If you’re a millennial starting now or engaged in building your management career, you’re just now probably planning on having a long and productive life ahead of you. After all, you may have another—what?—40 years of growth and development ahead of you?
Keep in mind that life sometimes doesn’t work just the way we want it to. The long and productive life you are expecting may turn out to be shorter than you think.
When new hires start out working in the corporate world, they see long years ahead to climb corporate ladders, become strong leaders and managers, and gain additional compensation and benefits.
It’s an old adage, but true…Believe me, the years pass you by faster than you are anticipating. Somewhere along the way, life gets in your way and takes all those years of experience you have gained, and compacts them into a time “window” which, once lost, won’t ever be recovered. This isn’t a pitch for work-life balance, or some such trendy topic; it’s simply a wakeup call from an old dude who’s been around the block a few times. The older you get, the faster time moves.
Have I had help along the way “speeding up my life?” You bet. Being promoted in a growth-oriented corporate role often depends on whom you know as much as what you know, or what you do. If you didn’t learn that fact, or you don’t know it by the time you’re out of whatever schooling you choose, someone isn’t sharing Real World 101 with you. If you love your job, it’s not work. It’s easy to lose track of the time you invest.
I remember the first “corporate management” job I ever held; when we attended training, we anxiously completed the form, which had been used so many times previously, “Anticipated Personal and Professional Growth Assessments.”
I’d list my goals for two years, then five, then ten, then—believe it or not—20 years. 20 years! Think where you were and what you were doing 20 years ago. You better believe that we believed in planning, let me tell you. I never listed “retire.” It wasn’t in my goals to retire at 27.
My goals were to progress to District Management, then Regional Management, then into the Home Office as a Senior Manager. So, I made it into the Home Office in 4 years, not 20. My goal for District Management was to be promoted within four years. I was never a District Manager. No loss to me. Or probably to the company, either.
I can honestly say that, in most cases, I did what the company asked of me; regularly exceeded the profit they were seeking, and was never afraid to move to locations the company believed my talents could be best utilized. I didn’t fight the ‘boss.’ The roles were highly competitive with others within the Company. You always had to worry about which other Director might try to sabotage your work. There were individuals who took pleasure in making you look bad. You had your share of fights. I might argue, but tried never to get to the point I alienated those around me. That happened later. But that’s another story for another day.
Balance? Maybe not so much. New locations, new friendships, new opportunities? You bet. And at what cost? Family members occasionally had to have their greeting or Christmas cards forwarded from an old address, because they didn’t have the new one. I had an endless stream of Executive Recruiters who called me, sought me out. Guaranteed me jobs before I even interviewed. My reputation preceded me. Tried to set me up with competitors, with jobs which had little or no connectivity to what I did, even shared few background skillsets. At one point in time, I was asked to interview for three different positions with three different organizations. It was ego-building, but not really required.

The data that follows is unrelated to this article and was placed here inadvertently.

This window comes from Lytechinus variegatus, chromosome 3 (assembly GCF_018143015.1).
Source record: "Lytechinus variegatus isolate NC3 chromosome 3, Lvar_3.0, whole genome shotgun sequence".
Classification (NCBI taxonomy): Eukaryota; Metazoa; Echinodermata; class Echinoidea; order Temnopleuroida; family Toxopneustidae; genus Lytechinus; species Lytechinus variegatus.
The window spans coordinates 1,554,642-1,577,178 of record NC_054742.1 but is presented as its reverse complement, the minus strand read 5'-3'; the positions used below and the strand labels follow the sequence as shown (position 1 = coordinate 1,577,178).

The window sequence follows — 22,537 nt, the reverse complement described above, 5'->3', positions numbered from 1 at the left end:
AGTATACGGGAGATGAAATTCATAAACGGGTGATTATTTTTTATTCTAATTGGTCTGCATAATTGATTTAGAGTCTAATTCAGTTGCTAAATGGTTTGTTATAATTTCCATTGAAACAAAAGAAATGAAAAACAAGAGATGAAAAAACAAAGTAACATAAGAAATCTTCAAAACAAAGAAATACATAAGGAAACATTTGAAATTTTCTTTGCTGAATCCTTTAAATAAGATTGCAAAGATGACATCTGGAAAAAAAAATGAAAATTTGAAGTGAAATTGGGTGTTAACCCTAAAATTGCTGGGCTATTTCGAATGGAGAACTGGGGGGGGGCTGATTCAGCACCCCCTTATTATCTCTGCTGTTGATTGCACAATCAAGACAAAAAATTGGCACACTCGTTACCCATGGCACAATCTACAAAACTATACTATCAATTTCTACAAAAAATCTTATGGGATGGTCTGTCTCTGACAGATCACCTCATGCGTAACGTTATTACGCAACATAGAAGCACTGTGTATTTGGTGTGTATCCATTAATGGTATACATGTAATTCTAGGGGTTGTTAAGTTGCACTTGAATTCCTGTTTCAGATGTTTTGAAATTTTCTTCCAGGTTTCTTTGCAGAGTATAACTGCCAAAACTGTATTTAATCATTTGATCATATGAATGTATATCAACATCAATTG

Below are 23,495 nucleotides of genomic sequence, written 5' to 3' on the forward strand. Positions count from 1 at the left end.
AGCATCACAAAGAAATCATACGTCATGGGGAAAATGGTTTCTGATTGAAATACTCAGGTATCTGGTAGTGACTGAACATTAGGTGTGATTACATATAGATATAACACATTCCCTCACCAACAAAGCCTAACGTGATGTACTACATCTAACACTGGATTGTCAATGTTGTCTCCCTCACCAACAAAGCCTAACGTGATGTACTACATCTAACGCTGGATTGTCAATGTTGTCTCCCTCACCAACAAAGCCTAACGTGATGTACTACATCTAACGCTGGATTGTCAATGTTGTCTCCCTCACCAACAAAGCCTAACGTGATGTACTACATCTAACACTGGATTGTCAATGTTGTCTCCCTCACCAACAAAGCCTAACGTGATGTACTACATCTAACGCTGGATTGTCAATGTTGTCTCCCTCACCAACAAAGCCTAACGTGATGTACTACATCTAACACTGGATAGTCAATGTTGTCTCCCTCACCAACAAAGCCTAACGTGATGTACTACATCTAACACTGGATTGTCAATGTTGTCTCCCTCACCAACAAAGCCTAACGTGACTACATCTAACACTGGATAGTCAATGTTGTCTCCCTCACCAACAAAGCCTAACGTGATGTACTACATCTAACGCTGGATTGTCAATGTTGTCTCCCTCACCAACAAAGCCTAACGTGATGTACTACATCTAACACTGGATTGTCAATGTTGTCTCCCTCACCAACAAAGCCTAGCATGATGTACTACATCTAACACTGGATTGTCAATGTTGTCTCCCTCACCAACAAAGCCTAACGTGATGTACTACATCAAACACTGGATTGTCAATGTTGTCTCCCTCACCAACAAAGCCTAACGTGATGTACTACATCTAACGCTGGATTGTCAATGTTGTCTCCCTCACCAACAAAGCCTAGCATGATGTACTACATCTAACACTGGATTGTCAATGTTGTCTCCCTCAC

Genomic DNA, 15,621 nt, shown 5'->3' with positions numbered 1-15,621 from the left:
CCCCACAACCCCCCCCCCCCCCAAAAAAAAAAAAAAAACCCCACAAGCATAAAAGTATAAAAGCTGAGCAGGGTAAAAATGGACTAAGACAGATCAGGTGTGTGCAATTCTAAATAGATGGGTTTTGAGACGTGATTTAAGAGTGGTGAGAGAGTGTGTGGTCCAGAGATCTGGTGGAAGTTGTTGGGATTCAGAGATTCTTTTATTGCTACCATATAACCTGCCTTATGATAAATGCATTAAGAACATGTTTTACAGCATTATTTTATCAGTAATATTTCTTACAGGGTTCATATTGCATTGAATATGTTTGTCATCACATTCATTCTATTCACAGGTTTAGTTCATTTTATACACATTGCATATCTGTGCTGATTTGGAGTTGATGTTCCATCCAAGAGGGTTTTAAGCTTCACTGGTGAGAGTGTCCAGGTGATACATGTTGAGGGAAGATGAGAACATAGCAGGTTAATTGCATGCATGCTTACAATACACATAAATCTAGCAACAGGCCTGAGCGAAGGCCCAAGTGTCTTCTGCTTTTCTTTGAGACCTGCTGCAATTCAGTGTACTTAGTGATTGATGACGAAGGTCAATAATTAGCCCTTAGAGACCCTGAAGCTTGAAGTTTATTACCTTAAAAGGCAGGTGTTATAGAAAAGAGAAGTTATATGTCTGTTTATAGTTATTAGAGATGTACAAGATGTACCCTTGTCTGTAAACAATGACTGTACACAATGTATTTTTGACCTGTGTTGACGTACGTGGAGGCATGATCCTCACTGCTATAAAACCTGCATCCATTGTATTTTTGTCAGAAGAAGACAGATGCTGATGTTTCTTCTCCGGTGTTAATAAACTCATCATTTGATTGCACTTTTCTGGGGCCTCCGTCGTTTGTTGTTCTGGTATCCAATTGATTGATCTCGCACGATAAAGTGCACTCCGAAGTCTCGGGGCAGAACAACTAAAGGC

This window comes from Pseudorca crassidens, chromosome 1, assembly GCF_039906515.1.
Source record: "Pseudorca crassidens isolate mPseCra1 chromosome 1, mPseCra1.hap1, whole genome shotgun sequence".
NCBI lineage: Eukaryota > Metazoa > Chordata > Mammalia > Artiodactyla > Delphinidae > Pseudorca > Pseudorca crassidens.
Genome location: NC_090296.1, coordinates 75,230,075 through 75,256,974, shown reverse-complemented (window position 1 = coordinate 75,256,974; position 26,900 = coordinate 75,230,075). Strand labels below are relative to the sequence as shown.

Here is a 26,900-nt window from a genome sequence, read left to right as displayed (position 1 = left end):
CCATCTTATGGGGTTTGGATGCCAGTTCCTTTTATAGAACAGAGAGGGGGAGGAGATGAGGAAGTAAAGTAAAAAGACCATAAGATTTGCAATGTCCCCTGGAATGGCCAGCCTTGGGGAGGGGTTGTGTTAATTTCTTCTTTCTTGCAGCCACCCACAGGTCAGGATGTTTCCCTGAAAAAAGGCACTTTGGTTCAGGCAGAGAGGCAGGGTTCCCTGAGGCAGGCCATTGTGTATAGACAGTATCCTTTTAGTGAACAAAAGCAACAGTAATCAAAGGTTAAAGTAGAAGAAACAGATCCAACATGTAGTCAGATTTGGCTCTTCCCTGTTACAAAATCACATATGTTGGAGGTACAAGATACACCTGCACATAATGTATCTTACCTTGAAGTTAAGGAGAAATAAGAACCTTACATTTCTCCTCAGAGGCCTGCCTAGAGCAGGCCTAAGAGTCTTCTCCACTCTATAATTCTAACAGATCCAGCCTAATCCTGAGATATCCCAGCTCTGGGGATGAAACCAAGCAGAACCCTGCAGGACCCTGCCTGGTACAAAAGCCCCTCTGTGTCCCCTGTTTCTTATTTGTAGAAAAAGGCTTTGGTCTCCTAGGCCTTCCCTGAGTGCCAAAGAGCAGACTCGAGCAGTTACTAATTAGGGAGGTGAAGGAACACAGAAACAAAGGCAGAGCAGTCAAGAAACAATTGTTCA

I’ve shared the story in work seminars about the Executive Recruiter who called me as the movers were physically moving packed boxes out of my old house to my next location for work—disconnecting the landline telephone was the last thing you would do on a move.
She tried to entice me to change the target location for delivery of the boxes—those just being shipped!!-- to a new city, with a new employer; and, by the way, she’d guarantee the job was mine when I arrived there. Yup. Just change the airplane tickets, too. And did I want part of her commission she would make on my placement if I took the job? It was there, just for the asking.
Time is always the constant, Ladies and Gentlemen. Money and the ability to earn it changes, the location for you to earn it changes, the ability to create new opportunities and processes changes, but time is the constant. You can earn money anywhere. Time is always the scalpel in the surgery of our life. Neither of us—you or me—can change that. But here’s the pitch.
You’re the big Kahuna in your life. Not your employer, or your creditors, or even your spouse. It’s you. Here is “You 101” if you’ve never studied it previously. You’re the pupil and you’re the Teacher. You’re also the Principal and the Administrator in the School District of your life. You’re the CFO, the CMO, the COO and the CEO—as well as the Chairman of the company-- in “Corporate You.”
It’s easy to say, and difficult to play. Over the years, I’ve come to the conclusion that everyone in this world has a brilliant thought, or idea, or plan. They have a book they need to write. They have alternative pathways to follow. Clients tell me about them all the time. They are committed to make them all work, but…….. It’s just that they won’t, don’t, or shouldn’t--- often because they are afraid to execute. It’s not that they can’t execute. It’s that they won’t.
I’ve often said those who live on a commission basis have a more focused view of what they are doing in their lives, and learn to live less fragmented than those that don’t. They understand the importance of taking control and making things happen. And in most cases, do so.
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